Your list is a little confusing, in that some of them appear in our database, but not by the common name you listed. Some of them may be natives, but you have listed some of them by what are probably "cultivar" names; that is, a plant nursery has either cross-bred the native with a non-native, in which case it is no longer native but a hybrid, or just named a native plant a fancy name, or "trade" name for advertising. When you follow each link, look at the information there, and understand why we classified each one as "native to Texas", "non-native" or "cultivar." We've already told you about Cotoneaster, so we'll go to the next one.

NATIVE TO TEXAS
Leucophyllum frutescens (Texas barometer bush) The Green Cloud designation is for a variation of Texas sage "selected" (and named) at A&M, but not crossed with a non-native

Morella cerifera (wax myrtle) Again, the "dwarf" designation is for some wax myrtles selected for not growing as tall.

Nolina lindheimeriana (devil's shoestring)

Opuntia ellisiana (tigertongue) This version of the prickly pear is a native, but may be a mutation of some sort, as all the plants in Texas are cultivated from a plant found in Corpus Christi.

Muhlenbergia capillaris (hairawn muhly) Also known as Gulf muhly

Muhlenbergia lindheimeri (Lindheimer's muhly) or Big Muhly, endemic to Texas

Nassella tenuissima (finestem needlegrass) or Mexican feathergrass

Tecoma stans (yellow trumpetbush) or Yellow Bells.

Aquilegia chrysantha var. hinckleyana (Hinckley's golden columbine)

Coreopsis gladiata (coastal plain tickseed) and Coreopsis grandiflora (largeflower tickseed) are both native to Texas. There are a number of other coreopsis that are native to North America but not to Texas, and you can search for them in the Native Plant Database.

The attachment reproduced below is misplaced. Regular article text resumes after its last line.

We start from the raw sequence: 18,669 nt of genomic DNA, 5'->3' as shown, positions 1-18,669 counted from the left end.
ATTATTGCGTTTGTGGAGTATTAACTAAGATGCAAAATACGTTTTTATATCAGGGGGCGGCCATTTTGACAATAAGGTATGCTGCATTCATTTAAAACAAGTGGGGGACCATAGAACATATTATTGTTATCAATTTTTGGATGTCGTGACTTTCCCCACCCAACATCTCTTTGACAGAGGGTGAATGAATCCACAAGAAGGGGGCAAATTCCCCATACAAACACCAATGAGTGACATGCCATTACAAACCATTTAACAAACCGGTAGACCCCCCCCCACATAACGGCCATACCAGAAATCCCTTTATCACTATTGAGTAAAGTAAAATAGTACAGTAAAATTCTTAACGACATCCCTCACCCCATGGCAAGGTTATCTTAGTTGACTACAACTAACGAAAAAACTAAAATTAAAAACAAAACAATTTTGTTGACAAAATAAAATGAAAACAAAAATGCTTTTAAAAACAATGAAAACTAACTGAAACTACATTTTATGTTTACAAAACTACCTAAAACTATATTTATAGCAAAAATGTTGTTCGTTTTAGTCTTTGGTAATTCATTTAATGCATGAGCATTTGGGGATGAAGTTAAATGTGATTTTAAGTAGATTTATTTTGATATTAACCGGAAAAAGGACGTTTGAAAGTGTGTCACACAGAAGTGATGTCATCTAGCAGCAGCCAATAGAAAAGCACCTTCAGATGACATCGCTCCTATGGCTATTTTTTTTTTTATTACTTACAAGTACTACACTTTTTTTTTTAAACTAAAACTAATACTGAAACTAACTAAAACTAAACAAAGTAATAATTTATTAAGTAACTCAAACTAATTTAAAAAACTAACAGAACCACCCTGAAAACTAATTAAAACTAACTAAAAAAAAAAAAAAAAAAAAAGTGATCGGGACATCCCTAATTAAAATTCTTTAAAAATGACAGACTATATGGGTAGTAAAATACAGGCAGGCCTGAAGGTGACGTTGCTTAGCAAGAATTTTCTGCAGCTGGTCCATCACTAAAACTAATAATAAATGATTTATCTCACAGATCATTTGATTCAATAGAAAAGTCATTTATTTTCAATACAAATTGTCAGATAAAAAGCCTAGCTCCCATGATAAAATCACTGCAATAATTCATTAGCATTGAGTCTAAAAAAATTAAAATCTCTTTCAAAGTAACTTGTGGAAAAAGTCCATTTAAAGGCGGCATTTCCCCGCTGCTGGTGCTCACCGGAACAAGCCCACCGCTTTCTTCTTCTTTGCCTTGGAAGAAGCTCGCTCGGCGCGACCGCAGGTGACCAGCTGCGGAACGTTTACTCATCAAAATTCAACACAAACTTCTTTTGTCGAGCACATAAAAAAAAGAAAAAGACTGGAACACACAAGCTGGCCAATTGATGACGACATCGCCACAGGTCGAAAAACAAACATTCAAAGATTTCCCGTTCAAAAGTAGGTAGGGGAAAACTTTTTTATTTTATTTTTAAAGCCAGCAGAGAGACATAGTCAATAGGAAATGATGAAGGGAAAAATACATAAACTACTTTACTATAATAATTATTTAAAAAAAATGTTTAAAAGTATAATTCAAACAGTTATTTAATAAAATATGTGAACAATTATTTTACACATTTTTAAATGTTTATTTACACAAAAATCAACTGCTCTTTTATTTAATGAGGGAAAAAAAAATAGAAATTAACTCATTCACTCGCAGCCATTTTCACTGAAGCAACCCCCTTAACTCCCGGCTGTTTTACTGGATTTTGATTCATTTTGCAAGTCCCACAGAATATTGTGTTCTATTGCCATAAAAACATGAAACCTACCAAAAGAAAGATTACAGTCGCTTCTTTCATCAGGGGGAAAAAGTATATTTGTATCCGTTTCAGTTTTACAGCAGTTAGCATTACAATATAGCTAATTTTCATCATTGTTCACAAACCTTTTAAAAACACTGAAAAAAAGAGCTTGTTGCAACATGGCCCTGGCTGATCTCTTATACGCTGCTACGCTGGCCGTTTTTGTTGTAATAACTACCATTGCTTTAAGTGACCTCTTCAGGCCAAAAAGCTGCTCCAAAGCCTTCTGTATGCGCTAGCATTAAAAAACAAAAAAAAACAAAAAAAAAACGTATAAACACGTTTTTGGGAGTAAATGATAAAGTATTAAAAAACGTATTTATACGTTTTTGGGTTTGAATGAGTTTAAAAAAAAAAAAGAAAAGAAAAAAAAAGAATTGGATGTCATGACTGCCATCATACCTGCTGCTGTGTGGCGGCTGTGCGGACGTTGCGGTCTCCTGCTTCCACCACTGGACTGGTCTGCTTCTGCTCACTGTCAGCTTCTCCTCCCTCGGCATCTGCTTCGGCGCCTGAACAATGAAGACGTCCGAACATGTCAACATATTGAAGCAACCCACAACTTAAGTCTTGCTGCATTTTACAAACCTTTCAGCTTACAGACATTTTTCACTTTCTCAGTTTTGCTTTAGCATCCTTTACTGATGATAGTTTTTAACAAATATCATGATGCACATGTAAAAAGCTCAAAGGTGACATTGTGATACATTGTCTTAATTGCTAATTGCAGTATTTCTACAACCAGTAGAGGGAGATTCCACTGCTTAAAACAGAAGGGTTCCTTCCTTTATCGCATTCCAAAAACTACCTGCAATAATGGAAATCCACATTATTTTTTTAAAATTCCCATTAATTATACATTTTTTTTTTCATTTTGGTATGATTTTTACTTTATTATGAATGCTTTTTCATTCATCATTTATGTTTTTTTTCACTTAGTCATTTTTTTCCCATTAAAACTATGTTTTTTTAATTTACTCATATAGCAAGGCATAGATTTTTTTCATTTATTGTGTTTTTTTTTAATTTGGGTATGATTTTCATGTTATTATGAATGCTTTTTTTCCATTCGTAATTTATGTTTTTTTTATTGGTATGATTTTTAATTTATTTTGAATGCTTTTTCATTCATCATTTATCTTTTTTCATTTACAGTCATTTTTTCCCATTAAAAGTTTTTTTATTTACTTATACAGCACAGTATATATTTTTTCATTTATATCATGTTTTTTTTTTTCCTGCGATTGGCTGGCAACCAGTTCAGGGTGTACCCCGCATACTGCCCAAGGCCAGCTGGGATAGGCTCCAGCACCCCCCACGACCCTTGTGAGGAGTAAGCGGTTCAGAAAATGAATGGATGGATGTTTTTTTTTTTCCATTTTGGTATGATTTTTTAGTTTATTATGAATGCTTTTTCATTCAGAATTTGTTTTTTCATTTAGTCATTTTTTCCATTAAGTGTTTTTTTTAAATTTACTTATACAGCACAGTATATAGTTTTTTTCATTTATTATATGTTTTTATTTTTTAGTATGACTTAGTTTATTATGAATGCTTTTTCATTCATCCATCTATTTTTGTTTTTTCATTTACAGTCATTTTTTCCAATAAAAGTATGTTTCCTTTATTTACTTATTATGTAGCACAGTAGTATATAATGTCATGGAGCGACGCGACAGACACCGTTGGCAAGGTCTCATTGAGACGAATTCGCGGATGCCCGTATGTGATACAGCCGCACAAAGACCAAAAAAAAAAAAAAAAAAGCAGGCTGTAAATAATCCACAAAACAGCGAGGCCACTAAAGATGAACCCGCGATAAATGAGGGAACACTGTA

Yucca pallida (twistleaf yucca)

Malvaviscus arboreus var. drummondii (wax mallow) or Turk's Cap

Both Asclepias texana (Texas milkweed) and Asclepias tuberosa (butterfly milkweed) are referred to as "Butterfly Weed"

Yucca arkansana (Arkansas yucca) or softleaf yucca

Dasylirion leiophyllum (green sotol), Dasylirion texanum (Texas sotol) and Dasylirion wheeleri (common sotol) are all native to Texas.

Lonicera sempervirens (trumpet honeysuckle) or Coral Honeysuckle

NON-NATIVE TO NORTH AMERICA

Dietes bicolor, or bi-color iris, is a native of Africa

Miscanthus sinensis (Maiden Grass) is a native of Eastern Asia, including China, Japan and Korea. It has been found to be invasive and disrupting native plant communities from Southeast U.S. across the country in warmer areas to California.

Blue plumbago is a native of South Africa.

Salvia leucantha Mexican bush sage is in our Native Plants Database but this Floridata website indicates that it is native to Mexico and Central America, which are not included in the North American natives, ordinarily.